Justice reform tightens release rules for dangerously insane
The Conservative federal government is pledging new justice reforms to indefinitely lock up highly dangerous mentally ill offenders who were found not responsible for their crimes.
Prime Minister Stephen Harper made the announcement Friday in Burnaby and made reference to Darcie Clark, whose three children were killed five years ago in Merritt by her deranged ex-husband Allan Schoenborn.
The Not Criminally Responsible Reform Act tabled by the government tightens provisions for the release of offenders like Schoenborn.
Courts will now be able to use a new category of high-risk mentally disordered accused.
Instead of annual reviews by provincial review boards to determine if they're fit to be released, a judge can order the offender be held for up to three years before a review.
And offenders with that designation would not be released unless a judge agrees.
The courts will also be able to ban provincial review boards from issuing controversial unescorted day passes to designated offenders.
Schoenborn, who is in a psychiatric hospital in Coquitlam, is slated for his next annual review Feb. 15.
"These reforms cannot undo the terrible things that have been perpetrated on victims like Darcie Clark and her children," Harper said. "Buy they will help her and other victims regain control of their lives."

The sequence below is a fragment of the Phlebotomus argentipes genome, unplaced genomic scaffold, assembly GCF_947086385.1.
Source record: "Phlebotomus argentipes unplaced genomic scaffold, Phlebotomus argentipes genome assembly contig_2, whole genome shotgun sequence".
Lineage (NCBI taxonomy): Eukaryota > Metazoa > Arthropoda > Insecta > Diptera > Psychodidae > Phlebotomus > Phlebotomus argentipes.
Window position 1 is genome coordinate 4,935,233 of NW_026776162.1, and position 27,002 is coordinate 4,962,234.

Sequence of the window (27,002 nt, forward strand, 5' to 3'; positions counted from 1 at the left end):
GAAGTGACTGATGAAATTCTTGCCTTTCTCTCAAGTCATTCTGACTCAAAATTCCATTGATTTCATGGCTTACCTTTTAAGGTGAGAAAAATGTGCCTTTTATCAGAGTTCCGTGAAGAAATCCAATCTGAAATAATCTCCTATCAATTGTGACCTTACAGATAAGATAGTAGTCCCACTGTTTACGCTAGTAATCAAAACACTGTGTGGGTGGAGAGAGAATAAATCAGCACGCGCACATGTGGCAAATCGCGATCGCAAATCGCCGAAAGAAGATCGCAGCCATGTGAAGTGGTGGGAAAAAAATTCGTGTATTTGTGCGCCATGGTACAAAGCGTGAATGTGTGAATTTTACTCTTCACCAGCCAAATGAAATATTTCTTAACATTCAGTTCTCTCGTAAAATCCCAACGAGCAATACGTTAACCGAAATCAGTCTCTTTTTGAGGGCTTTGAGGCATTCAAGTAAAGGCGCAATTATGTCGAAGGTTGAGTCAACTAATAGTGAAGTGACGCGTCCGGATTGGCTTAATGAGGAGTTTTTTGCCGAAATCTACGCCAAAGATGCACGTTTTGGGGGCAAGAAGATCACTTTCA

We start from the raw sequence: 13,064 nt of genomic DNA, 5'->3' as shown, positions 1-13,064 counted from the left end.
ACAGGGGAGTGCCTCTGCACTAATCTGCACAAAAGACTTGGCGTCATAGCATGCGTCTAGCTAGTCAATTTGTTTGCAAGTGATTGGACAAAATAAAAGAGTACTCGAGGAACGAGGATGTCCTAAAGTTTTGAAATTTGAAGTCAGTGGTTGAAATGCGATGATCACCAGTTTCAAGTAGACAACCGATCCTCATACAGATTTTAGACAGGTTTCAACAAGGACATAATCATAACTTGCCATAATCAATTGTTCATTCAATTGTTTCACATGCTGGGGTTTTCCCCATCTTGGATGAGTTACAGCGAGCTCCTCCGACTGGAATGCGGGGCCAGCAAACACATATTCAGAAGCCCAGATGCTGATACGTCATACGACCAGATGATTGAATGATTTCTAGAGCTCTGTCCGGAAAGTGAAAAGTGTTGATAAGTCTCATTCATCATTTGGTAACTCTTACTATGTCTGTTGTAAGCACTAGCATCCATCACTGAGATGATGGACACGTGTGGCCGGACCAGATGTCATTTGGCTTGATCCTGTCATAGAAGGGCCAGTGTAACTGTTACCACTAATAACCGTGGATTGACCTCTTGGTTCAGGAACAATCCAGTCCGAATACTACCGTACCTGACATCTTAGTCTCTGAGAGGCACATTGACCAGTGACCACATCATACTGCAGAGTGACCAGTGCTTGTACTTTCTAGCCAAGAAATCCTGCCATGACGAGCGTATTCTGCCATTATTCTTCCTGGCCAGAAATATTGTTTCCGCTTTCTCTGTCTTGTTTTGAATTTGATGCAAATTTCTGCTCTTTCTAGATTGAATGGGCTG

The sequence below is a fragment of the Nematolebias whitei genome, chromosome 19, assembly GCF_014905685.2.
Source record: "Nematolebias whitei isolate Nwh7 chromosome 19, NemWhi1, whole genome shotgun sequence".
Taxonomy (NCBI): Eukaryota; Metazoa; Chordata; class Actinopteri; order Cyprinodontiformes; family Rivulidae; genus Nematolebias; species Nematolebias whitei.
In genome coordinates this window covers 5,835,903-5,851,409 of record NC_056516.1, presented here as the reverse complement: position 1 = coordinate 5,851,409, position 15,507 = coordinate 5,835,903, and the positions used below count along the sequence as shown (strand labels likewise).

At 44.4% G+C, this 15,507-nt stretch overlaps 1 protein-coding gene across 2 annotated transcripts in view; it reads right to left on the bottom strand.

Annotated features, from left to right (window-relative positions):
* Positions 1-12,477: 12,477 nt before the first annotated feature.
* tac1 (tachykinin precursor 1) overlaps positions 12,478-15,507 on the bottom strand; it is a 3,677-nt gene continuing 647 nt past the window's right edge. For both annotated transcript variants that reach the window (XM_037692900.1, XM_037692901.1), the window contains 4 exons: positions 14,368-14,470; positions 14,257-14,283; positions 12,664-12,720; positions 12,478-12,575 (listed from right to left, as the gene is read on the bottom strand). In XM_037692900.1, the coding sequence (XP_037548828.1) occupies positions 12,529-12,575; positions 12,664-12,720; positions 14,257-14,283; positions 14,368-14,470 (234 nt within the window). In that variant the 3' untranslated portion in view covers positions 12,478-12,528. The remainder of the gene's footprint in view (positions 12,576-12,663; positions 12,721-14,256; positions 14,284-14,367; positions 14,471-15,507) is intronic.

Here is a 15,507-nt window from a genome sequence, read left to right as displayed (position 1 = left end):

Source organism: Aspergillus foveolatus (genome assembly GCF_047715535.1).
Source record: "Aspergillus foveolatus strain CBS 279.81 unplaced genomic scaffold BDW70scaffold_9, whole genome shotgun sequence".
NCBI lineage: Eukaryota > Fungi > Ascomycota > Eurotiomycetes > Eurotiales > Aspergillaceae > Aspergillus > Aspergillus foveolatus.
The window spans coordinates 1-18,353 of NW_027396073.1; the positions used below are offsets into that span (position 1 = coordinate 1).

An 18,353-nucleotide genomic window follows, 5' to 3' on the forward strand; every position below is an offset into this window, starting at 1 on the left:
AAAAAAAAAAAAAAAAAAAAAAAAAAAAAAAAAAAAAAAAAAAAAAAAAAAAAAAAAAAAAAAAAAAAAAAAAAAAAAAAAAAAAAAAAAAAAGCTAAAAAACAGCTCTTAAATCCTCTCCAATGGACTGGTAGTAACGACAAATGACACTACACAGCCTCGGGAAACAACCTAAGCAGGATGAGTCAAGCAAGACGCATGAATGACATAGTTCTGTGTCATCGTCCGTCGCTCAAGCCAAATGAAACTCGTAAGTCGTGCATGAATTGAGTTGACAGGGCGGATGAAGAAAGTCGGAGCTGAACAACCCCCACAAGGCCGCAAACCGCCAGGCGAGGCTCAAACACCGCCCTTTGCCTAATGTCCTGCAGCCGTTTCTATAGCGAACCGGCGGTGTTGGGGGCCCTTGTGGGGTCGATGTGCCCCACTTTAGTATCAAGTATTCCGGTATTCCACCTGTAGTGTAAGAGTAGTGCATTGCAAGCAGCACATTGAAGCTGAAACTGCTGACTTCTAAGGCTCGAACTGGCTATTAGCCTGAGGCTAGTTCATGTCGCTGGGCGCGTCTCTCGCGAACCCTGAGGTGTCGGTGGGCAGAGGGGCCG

The prime minister said Canadians have been shocked to learn some violent individuals in detention for their mental illness have been given unescorted day passes despite still being deemed a threat to public safety.
"Something here is very wrong," Harper said. "The safety of the public must be the paramount consideration."
Provincial review boards will now be able to better restrict the movements of offenders it does release, by ordering they not have contact with victims or other individuals, and by ordering them to stay away from certain places.
A coalition of mental health groups urged Ottawa to carefully consider the need to promote the recovery of mentally disordered offenders while pursuing public safety aims.
"These changes will unnecessarily heighten the public's fears, increase negative stigma around mental illness and ultimately undermine the reintegration of [not criminally responsible offenders] without increasing public safety," said Schizophrenia Society of Canada CEO Chris Summerville.
He said offenders declare not criminally responsible account for just 0.001 per cent of all criminal charges and they have a far lower rate of recidivism – around five per cent – compared to more than 40 per cent for regular convicts serving federal time.
SFU restorative justice expert Brenda Morrison said the legislation puts more focus on victims instead of offenders, but much will depend on how the government implements it.